Get a clear idea of your brand persona so you can use a consistent tone throughout your content, whether it’s professional, subversive, cheeky, casual, etc. Then brainstorm the areas you want to cover, such as key topics in your industry and related fields and subjects your target audience are interested in.

Step 2 — Pick your channels

As we’ve already mentioned, in addition to your own website, there is a wealth of social media platforms where you can make your voice heard. Don’t try to cover them all, but rather pick the ones that your target audience are most likely to engage with.

Step 3 — Decide on how often

Think about the resources you have before you commit to churning daily blogs, videos and social media posts. While you may want to do more, quality and consistency should come first. Decide how frequently you can realistically produce fresh content and stick to that schedule.

Step 4 — Create your calendar

You don’t have to use any fancy software to create your calendar. A Google sheet shared with everyone involved in creating and posting your content is usually enough.

In general, you will need to include the following columns of data:

  • Publication date
  • Content creator
  • Title
  • Description
  • Marketing goals
  • Publication channel
  • SEO keywords
  • Calls-to-action (where appropriate)
  • Status
  • Notes (e.g. links to relevant resources)

Plan as much content as you can in advance, filling in more as the weeks go by. Consider not only nationally recognised days, such as public holidays and awareness days, but also social media or hashtag holidays relevant to your industry.

You will still need to be flexible enough to add or amend content to your calendar in response to trending topics, changes and/or breaking news in your industry or wider world.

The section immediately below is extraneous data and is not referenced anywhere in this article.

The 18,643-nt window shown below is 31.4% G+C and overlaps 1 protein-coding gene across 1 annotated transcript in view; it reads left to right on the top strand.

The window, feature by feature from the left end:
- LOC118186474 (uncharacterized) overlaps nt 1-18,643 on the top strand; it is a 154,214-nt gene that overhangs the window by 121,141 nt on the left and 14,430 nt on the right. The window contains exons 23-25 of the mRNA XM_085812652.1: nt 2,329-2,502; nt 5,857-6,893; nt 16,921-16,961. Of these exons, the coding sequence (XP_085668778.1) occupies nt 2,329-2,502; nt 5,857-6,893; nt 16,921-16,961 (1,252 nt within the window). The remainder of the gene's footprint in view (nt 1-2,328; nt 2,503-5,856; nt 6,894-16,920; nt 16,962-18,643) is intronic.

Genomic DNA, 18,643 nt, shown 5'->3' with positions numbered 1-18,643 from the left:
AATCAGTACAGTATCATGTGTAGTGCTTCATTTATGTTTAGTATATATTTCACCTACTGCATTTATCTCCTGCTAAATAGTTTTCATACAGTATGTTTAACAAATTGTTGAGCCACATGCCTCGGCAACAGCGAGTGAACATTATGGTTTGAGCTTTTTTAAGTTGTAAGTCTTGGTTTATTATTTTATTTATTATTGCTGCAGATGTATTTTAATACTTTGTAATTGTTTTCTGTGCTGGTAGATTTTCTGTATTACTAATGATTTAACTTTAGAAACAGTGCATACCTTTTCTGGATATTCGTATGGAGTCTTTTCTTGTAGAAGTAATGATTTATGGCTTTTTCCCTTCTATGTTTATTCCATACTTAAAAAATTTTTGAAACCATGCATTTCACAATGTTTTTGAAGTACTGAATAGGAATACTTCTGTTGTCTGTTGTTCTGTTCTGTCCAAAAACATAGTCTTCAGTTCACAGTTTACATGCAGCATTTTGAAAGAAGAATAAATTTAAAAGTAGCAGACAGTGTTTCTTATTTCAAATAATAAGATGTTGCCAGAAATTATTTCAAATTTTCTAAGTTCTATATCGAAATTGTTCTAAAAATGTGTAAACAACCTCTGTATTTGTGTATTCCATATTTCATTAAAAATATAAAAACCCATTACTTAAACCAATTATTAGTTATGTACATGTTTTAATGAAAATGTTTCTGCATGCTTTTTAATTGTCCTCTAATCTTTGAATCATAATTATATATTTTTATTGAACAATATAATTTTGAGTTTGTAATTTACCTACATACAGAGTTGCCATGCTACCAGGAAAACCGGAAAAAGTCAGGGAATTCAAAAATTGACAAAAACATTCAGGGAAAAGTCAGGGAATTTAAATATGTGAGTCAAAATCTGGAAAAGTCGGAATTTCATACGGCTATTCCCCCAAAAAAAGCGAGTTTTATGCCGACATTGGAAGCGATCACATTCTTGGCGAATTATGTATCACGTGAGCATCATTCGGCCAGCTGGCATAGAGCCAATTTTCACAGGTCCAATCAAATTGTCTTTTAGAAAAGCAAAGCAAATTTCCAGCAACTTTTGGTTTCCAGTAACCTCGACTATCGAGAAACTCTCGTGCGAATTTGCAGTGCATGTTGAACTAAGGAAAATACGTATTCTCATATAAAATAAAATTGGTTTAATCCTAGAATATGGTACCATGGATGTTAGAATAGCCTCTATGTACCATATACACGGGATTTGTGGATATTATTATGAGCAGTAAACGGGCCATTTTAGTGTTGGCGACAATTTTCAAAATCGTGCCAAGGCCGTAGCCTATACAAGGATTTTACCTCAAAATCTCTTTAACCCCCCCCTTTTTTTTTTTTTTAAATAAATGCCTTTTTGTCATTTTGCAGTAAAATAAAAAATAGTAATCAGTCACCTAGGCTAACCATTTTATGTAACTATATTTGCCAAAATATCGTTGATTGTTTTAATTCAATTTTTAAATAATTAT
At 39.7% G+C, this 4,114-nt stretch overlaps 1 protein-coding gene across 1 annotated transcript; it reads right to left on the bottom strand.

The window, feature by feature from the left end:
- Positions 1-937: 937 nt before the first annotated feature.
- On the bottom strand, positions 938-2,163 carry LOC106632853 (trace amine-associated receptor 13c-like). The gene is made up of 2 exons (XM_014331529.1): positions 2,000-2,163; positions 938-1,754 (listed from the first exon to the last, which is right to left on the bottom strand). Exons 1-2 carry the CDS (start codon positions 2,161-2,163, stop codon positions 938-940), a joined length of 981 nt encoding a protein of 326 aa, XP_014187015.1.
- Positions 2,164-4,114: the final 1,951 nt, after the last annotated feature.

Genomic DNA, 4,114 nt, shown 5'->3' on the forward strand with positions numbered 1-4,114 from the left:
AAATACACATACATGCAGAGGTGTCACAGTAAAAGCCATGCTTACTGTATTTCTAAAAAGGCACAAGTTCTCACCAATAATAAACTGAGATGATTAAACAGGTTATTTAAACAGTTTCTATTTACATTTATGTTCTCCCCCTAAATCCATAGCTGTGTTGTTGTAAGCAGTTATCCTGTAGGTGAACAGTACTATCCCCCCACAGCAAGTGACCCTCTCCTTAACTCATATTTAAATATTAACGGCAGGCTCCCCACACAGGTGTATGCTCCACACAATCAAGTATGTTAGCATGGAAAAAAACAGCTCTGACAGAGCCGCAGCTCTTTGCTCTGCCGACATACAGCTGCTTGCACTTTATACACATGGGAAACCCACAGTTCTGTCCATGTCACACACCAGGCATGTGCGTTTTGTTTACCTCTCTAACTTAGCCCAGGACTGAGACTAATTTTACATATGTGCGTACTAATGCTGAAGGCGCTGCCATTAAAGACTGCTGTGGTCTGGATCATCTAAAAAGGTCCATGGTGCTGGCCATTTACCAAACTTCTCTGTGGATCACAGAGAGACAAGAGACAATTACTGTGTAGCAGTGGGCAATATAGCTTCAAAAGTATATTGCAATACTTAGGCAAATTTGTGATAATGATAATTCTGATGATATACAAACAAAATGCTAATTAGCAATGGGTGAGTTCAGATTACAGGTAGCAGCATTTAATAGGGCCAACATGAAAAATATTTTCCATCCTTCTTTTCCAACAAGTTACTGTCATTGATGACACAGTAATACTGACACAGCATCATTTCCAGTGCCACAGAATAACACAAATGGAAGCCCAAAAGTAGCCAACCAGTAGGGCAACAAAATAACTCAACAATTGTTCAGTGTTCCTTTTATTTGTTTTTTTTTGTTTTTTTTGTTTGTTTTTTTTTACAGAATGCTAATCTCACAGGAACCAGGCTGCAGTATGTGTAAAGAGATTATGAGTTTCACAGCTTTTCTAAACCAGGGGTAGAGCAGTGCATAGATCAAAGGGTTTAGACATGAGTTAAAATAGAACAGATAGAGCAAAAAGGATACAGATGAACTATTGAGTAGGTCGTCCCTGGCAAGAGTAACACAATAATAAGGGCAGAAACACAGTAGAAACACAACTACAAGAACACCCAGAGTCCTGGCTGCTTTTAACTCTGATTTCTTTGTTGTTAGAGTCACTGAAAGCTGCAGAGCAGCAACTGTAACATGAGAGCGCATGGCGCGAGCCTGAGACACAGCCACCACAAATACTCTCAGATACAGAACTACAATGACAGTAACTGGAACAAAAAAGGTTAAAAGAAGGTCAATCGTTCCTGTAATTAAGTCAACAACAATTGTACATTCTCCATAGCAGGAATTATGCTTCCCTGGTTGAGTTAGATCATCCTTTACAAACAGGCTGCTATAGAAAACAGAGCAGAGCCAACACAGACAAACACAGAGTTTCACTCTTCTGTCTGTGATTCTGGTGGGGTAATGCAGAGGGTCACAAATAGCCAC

For clarity, it helps to colour code your content according to type, namely self-promotional, curated and user-generated, to give you a quick overview of whether you are striking the right balance.

Don’t forget that you can also repurpose your content from one channel for another. For example, you could turn the main points of your blog into an Instagram video, infographic or tweetstorm.

Step 5 — Get everyone up to speed

It’s going to be team effort to pull off everything you’ve listed in your content calendar. Make sure everyone in that team understands their role, what content they are responsible for, the tone and style you want to maintain across your content, as well as how to use the content calendar.

Step 6 — Check it’s working

Is your content helping you achieve your marketing goals? Are you getting the levels of engagement you expected? Keep an eye on your analytics to see what content does well and what doesn’t. Then act on this data, changing your approach and content calendar accordingly. Also, take a look at what your competitors are doing so you can keep pushing forward with new ideas.

Believe it before you can see it

Investing in carefully crafted stories, whether in the shape of well choreographed videos, powerful prose or stunning photos, can at times seem like a wasted effort.

You won’t see instant results. Storytelling in marketing is about the long game, which will give you lots of time to doubt your efforts.

When you start to waiver about the effectiveness of it all, you may pay less attention to your content calendar and fail to keep up with generating regular content. This ultimately results in a self-fulfilling prophecy (something the Ancients Greek knew all about, just look at what happened to Oedipus).

You need to believe that it will all work out in the end, which is easier said than done. But while you are waiting to seeing the results of your storytelling efforts, remember that 92% of consumers want brands to make ads that feel like a story. If your customers want it, then it is time to get on board. Win them over with good storytelling and the conversions will come. Keep telling good stories and brand loyalty will too.